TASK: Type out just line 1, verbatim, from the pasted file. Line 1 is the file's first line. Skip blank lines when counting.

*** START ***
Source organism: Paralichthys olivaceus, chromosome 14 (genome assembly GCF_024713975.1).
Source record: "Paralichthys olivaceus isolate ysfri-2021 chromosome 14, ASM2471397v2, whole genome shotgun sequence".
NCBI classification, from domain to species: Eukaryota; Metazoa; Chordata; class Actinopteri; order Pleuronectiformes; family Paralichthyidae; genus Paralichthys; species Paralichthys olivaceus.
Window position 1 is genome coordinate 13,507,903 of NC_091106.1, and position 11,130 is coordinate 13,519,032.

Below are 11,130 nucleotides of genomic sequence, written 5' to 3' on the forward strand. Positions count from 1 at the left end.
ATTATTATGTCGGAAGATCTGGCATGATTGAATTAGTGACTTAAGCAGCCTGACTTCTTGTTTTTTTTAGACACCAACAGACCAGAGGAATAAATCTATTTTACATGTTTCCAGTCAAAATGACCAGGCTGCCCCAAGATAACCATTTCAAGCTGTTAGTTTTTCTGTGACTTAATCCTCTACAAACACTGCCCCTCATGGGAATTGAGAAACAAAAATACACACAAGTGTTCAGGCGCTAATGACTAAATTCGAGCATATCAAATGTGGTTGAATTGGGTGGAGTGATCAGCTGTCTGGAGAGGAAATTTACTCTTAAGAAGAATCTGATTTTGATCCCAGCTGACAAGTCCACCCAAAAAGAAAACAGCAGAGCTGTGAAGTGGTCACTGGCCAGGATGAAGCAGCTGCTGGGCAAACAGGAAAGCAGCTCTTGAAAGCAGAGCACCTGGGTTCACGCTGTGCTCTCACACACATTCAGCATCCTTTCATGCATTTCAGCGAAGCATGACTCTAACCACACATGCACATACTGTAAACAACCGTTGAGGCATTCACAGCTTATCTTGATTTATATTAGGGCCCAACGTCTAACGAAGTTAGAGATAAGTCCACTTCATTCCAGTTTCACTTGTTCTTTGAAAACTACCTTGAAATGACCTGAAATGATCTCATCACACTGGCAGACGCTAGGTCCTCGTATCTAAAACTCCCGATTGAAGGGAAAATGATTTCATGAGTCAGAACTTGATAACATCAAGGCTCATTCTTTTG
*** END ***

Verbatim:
Source organism: Paralichthys olivaceus, chromosome 14 (genome assembly GCF_024713975.1).